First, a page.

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Managing Emotions

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by

Carmen Allen

on 26 February 2015

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Transcript of Managing Emotions

Step 1. learning to understand emotions
In the classroom:
Create situations requiring emotional responses and rebut their solutions or claims that lead to meaningful discussions.
Use guest speakers with alternative points of view.
Step 3. Expressing emotions
Managing (and balancing) emotions can assist with student success. There are signs and signals that emotions are out of balance.
Step 2. accepting emotions
Managing Emotions
Students' limited ability to manage emotions is often reflected in common problems such as:
Students should
become aware of their feelings
as they are experienced. Whether new to college or returning to college,
few students escape negative emotions

such as:
Others have yet to open the tap.
Presented by : Carmen Allen
Barbara Craig and Paige Vanderhyden
Ferris State University
DCCL Community College Leadership
January 2015

Arthur Chickering's Second Vector (of seven)
Students should acknowledge that
emotions are relevant to behavior
or future decisions.
Development proceeds when students learn
appropriate channels for releasing irritations
before they explode,
dealing with fears
before they immobilize, and
healing emotional wounds
before they infect other relationships.
It may be hard to accept that
some
amount of
boredom
and tension
is normal,
that
some anxiety helps performance,
and that
impulse gratification must
sometimes
be squelched.

The challenge is for students to get in touch with their full range of feelings and learn to exercise self-regulation rather than repression.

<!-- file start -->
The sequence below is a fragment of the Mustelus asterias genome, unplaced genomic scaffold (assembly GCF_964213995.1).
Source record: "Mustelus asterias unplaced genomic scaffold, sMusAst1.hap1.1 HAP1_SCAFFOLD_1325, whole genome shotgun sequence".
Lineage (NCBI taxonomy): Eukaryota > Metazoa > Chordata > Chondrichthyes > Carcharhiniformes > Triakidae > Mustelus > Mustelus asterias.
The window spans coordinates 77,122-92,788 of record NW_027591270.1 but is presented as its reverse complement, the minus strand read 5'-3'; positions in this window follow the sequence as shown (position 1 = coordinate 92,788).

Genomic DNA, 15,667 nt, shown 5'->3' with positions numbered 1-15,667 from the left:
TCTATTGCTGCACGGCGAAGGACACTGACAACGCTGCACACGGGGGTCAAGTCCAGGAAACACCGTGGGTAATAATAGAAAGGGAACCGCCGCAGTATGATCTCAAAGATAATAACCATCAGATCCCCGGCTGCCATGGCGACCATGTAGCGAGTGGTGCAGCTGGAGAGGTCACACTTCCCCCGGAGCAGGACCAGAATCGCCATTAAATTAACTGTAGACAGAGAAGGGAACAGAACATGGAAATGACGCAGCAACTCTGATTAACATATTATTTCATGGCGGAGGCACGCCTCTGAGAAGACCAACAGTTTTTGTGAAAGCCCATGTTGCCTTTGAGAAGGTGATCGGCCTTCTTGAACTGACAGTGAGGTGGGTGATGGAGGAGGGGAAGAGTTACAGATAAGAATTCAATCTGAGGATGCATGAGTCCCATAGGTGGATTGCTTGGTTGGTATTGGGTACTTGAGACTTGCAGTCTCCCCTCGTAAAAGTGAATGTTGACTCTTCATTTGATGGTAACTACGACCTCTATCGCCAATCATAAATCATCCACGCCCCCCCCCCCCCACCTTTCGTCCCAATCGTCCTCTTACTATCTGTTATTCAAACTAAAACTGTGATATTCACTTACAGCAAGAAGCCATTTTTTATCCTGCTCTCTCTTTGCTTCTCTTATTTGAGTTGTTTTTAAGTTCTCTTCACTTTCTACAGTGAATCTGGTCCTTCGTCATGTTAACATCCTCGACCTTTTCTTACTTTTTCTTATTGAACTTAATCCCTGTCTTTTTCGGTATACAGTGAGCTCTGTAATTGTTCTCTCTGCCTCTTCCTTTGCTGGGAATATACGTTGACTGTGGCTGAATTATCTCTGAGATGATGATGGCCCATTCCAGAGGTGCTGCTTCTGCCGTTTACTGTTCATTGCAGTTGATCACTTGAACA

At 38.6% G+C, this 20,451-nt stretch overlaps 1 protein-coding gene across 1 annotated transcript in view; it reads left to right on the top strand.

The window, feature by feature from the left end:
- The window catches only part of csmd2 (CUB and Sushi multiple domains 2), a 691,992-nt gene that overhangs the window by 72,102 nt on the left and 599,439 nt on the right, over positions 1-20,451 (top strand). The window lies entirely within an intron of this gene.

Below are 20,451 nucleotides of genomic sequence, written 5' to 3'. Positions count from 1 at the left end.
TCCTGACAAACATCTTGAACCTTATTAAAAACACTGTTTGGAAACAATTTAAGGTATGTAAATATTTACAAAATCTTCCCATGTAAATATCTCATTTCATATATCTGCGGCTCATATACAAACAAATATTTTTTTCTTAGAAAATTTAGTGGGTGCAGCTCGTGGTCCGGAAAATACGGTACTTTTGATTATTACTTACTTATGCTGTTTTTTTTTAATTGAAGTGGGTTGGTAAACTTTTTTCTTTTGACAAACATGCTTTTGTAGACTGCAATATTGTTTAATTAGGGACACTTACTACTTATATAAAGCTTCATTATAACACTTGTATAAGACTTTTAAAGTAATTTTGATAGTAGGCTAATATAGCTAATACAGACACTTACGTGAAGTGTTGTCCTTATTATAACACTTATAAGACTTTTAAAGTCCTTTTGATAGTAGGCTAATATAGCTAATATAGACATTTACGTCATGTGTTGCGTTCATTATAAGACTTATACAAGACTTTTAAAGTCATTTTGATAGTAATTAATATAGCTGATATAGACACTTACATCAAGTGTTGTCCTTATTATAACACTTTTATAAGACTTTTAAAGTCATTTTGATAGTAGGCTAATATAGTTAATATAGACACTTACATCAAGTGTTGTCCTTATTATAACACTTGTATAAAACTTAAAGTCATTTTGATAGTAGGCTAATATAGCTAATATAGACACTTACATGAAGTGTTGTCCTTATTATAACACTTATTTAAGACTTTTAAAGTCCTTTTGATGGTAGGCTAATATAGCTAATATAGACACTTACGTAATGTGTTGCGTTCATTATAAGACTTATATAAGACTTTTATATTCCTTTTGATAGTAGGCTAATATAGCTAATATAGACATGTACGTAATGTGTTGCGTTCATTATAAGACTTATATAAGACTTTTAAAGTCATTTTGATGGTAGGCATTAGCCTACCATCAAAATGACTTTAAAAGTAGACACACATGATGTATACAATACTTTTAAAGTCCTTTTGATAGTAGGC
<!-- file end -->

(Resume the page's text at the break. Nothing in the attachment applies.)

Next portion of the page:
More positive kinds of emotions such as
rapture, relief, sympathy, yearning, worship, wonder,
and
awe
may not need to be “managed” but brought into awareness and allowed to exist.
As
self-control
and
self-expression
come into balance, awareness and integration ideally support each other.
anger

fear

hurt

longing

boredom
tension

anxiety

depression

guilt

shame
When problems arise emotions may need to be managed.

apartment damage
Chickering, A. (2015, January 22). The seven vectors: An overview. Retrieved from
Seven Vectors by Arthur Chickering - Cabrini College:
https://www.cabrini.edu/communications/ProfDev/cardevChickering.html

Chickering's psychosocial theory. (2015, January 22). Retrieved from Jaguar Academic
Advising Association:
http://jacada.iupui.edu/NewAdvisorResources/AdvisingPhilosophy.aspx

Chickering's theory of identity development. (2015, January 22). Retrieved from
Wikipedia: http://en.wikipedia.org/wiki/Chickering%27sTheoryOfIdentity

Chickering's theory of identity development EDLD 579: Meaning making and
the collegiate experience, University of San Diego. (2015, January 22). Retrieved
from Chickering's Theory of Identity Development :
http://edld579douglasopensource.tumblr.com/

References:

Music By: Mariah Carey

"Emotions"
How to help students
Students must learn to balance
self-assertive tendencies
, which involve some form of aggressiveness or defensiveness, with
participatory tendencies,
which involve transcending the boundaries of the individual self, identifying or bonding with another, or feeling part of a larger whole.
Student development:
Create workshops and leadership activities that promote healthy emotional discovery.
Encourage community service or volunteer work.
Create leadership frameworks built on diversity of perspective, interest and background.
exploitative sexual encounters
roommate conflict
excessive academic anxiety
substance abuse
Some students come with the faucets of emotional expression wide open, and their task is to develop flexible controls.
The Seven Vectors of Identity Development include:
1. Developing Competence
2. Managing Emotions
3. Moving through Autonomy
toward Interdependence
4. Developing Mature
Interpersonal Relationships
5. Establishing Identity
6. Developing Purpose
7. Developing Integrity
Thank you for watching!
Full transcript